More hospitals are using 'substitute physicians' — are they safe?

More hospitals are hiring outside physicians to fill in for staff physicians who are sick, on vacation or attending conferences. Initial research from Boston-based Harvard Medical School suggests this practice is safe for patients.

For the study, which was published Dec. 5 in JAMA, researchers analyzed data on 1.8 million Medicare hospital admissions from 2009 to 2014.

Here are four study findings.

1. Substitute physicians managed about 40,000 of the 1.8 million hospital admissions included in the study.

2. One in 10 physicians was replaced by a substitute physician during the study period.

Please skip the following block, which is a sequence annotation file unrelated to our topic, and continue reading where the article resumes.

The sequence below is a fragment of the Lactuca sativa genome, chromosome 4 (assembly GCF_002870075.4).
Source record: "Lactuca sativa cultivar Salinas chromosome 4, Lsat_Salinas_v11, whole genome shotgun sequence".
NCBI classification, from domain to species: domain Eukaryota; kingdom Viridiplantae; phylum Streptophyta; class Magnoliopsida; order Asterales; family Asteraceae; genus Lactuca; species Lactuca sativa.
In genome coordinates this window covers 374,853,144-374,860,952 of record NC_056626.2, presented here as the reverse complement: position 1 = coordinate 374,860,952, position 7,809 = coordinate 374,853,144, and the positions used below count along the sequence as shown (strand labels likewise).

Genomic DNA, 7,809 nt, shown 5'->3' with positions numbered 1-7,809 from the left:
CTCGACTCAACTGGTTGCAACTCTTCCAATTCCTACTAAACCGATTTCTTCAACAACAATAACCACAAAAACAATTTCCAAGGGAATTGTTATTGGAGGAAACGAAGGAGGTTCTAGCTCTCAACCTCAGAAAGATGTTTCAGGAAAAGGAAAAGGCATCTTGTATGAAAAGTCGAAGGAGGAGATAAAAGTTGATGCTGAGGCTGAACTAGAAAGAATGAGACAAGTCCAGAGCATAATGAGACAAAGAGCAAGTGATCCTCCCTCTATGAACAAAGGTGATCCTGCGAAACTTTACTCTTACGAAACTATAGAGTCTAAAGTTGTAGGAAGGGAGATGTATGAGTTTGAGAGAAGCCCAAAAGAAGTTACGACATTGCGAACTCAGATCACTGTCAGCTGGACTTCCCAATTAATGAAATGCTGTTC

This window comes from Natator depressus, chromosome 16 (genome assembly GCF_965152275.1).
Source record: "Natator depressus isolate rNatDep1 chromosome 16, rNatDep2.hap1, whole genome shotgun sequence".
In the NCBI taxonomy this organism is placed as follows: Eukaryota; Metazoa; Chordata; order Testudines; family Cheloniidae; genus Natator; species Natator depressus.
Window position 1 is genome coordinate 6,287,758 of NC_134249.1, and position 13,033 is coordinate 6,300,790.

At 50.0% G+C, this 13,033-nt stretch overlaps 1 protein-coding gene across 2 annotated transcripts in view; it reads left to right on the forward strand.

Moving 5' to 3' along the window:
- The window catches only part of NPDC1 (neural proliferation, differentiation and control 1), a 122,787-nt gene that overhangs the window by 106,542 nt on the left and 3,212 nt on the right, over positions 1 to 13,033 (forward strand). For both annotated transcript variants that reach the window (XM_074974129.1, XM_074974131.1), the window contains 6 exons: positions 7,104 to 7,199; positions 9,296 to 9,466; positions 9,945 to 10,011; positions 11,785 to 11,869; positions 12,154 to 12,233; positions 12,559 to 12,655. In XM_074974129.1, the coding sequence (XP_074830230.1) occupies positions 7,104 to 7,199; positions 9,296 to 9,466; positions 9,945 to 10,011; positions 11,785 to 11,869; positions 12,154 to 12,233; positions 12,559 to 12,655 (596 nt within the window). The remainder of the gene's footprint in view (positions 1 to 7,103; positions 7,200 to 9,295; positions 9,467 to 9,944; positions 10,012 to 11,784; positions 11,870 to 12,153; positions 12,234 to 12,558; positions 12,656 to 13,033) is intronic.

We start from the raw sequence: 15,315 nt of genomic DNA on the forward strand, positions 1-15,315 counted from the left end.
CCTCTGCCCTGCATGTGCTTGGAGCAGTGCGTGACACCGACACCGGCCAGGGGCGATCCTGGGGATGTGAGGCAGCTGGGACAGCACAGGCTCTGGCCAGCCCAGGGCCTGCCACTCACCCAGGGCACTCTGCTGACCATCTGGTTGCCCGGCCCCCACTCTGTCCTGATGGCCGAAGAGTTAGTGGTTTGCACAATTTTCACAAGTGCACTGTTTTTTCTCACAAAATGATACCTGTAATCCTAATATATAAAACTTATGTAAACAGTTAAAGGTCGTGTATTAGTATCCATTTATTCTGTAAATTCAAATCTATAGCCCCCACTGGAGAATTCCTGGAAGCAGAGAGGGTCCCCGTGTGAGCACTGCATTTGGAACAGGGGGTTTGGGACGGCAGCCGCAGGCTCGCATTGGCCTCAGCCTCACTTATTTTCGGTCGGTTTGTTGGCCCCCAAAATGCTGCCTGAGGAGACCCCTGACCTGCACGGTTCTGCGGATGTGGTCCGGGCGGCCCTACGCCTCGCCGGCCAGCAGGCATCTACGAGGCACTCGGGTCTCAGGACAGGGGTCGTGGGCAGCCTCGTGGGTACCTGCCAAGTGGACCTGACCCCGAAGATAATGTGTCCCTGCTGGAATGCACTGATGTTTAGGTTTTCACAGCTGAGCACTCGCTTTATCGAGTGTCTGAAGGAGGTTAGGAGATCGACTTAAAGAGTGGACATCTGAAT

3. Patients exhibited no significant changes in 30-day mortality rates when treated by a substitute physician versus a regular hospital staffer.

4. Patients treated by a substitute physician had higher Medicare Part B costs and longer lengths of stay, but lower 30-day readmission rates.

"Our findings so far are reassuring, but some of the trends we found demand that we look more closely at how the system works in a more granular way," said senior author Anupam Jena, MD, PhD, the Ruth L. Newhouse associate professor of healthcare policy at Harvard Medical School. 

 

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